Themes, Motifs, and Symbols
Themes
The Dark Side of the American Dream
The "winter dreams" of the story refer to the American Dream that Dexter comes to embody, but success brings a high cost, and social mobility restricts Dexter's capacity for happiness. Dexter is from humble origins: his mother was an immigrant who constantly struggled with the language of her adopted homeland. The central irony of the story is that realizing the American Dream yields bleak rewards. For example, when Dexter was a young caddy, he dreamed about success and wealth and the happiness they would bring. When he finally beats T. A. Hedrick in a golf tournament, however, the triumph brings him little joy. Dexter is able to transcend middle-class inertia but, despite his tireless efforts to advance his fortunes, forced to accept that money cannot buy happiness.
Dexter has an ambiguous relationship with the bluebloods and idle rich who populate his social world. On one hand, he is proud of his self-made status and has no respect for the men for whom luxury and wealth were a given. Still, the men are emblems of a world to which Dexter wants to belong. In pursuing Judy , he is attempting to validate his claim as a bonafide member of the upper class. Dexter feels that he is a newer, stronger, and more praiseworthy version of the Mortimer Joneses of the world, but he still mimics the rich in gesture and appearance. He pays meticulous attention to his appearance, concerned with small details that only an outsider who was trying to disguise himself as a man of wealth would really notice. Dexter's position in this world is precarious, and there is no room for error in appearance or etiquette. Through Dexter and the world of earned distinctions that he comes to represent, Fitzgerald exposes the hollowness that comes from the aggressive pursuit of the American Dream. Wealth and social status substitute for strong connections to people, eclipsing the possibility of happiness of emotional fulfillment.
Reality versus Idealism
Reality and fantasy prove to be constantly at odds with each other as Dexter and Judy search for stability and meaning in "Winter Dreams." Dexter is the victim of his so-called winter dreams, adolescent fantasies that he is never able to fulfill. As he searches for happiness and love, he unwisely focuses his quest exclusively on Judy Jones , making her the sole object of his romantic projections. However, rather than provide fulfillment for Dexter, Judy and her displays of affection simply trigger more yearning. Dexter never sees Judy for who she really is; rather, he sees her as an ideal of womanhood and the embodiment of perfect love. Later, Judy reveals her self-serving nature when she confesses that she is breaking off relations with a man who has pursued her simply because he is not of adequate financial means. Dexter, still blinded by his idealistic view of Judy, cannot digest this information, because it suggests the reality of who Judy is.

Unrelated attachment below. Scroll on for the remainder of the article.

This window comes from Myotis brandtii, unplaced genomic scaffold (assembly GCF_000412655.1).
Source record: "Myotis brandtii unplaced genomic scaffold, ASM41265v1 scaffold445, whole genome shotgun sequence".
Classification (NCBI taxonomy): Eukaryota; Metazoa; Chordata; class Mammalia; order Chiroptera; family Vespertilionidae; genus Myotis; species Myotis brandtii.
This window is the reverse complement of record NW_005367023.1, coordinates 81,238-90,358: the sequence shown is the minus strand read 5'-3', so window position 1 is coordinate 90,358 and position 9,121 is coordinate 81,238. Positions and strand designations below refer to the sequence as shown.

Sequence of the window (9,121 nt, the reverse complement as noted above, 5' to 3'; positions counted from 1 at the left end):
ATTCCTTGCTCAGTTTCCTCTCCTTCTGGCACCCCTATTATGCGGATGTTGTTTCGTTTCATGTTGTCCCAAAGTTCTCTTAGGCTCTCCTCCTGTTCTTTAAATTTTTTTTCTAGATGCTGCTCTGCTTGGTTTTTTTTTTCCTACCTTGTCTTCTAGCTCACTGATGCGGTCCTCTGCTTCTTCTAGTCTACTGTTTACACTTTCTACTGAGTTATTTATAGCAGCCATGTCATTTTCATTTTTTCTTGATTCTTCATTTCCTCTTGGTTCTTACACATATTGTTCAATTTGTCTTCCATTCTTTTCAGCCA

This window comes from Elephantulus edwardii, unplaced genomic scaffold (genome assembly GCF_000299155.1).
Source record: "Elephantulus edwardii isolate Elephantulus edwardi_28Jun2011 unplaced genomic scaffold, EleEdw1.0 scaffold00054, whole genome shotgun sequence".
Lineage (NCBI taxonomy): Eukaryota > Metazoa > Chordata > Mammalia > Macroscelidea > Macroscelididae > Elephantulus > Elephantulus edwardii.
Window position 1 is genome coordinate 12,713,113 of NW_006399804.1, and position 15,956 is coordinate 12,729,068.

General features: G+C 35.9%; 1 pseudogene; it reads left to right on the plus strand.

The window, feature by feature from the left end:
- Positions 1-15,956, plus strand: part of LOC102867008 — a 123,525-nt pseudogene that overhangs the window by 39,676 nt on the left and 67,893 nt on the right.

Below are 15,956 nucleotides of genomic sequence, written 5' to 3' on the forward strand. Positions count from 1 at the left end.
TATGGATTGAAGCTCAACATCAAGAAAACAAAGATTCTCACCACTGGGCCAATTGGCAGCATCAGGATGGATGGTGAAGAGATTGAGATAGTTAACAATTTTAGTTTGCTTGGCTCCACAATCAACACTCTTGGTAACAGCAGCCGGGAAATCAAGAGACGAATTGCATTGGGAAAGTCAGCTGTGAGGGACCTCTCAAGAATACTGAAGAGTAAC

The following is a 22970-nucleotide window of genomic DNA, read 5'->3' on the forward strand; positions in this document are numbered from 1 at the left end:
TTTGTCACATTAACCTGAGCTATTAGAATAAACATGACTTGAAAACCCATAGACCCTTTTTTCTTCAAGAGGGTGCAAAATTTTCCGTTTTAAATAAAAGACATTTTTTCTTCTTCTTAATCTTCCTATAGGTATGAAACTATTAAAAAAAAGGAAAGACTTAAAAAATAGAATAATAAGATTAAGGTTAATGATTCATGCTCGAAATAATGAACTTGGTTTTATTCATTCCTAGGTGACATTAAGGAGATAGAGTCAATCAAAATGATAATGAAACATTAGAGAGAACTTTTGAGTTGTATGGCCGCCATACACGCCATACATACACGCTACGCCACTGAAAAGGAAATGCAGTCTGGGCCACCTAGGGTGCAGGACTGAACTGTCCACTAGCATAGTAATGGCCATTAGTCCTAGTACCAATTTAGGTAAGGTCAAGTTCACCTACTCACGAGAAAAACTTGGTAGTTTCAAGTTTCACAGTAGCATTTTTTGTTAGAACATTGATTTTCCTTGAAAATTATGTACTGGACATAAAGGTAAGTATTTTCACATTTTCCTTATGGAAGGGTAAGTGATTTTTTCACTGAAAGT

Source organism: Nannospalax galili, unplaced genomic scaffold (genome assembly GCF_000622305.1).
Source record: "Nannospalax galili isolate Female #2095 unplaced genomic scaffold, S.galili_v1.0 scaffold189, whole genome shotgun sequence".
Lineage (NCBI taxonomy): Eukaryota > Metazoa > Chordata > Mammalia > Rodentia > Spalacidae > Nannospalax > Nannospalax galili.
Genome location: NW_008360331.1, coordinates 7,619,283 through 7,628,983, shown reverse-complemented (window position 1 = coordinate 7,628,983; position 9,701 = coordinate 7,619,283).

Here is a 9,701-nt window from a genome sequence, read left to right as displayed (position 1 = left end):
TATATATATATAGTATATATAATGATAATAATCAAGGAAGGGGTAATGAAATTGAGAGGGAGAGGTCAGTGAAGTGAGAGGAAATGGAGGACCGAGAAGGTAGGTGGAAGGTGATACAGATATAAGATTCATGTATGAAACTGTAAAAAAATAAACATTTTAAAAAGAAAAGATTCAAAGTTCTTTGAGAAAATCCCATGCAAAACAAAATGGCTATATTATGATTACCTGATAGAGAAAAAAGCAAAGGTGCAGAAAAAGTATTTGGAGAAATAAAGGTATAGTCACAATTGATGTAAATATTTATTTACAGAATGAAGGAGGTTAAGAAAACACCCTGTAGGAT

Although Dexter recognizes the real threat of harm beneath Judy's charm and beauty and tries to convince himself that he is no longer in love with her, he cannot fully divorce himself from the romantic, uncontrollable attachment he has to her. Ultimately, Dexter becomes the victim not of Judy's fickle behavior but of his own stubborn ideals. Time and again, Dexter and Judy struggle with contradictions between reality and fantasy. On their first date, Dexter is disappointed that Judy appears in an average dress and, instead of the pomp and ritual he expected, blandly tells the maid that they are ready to eat. In their ambiguous and protracted courtship, Judy treats him with "interest . . . encouragement . . . malice . . . indifference . . . [and] contempt." The reality of this relationship is bleak, but the idealistic vision of what it could be enables it to limp along.
Motifs
Similes
Fitzgerald uses similes throughout "Winter Dreams," most notably at the beginning of the story, to make abstract notions, such as the frustrations of love and drive to succeed, more concrete. The similes also suggest the gulf that separates reality from the illusions the characters are subject to. In the first sentence of the story, we learn that, unlike Dexter, some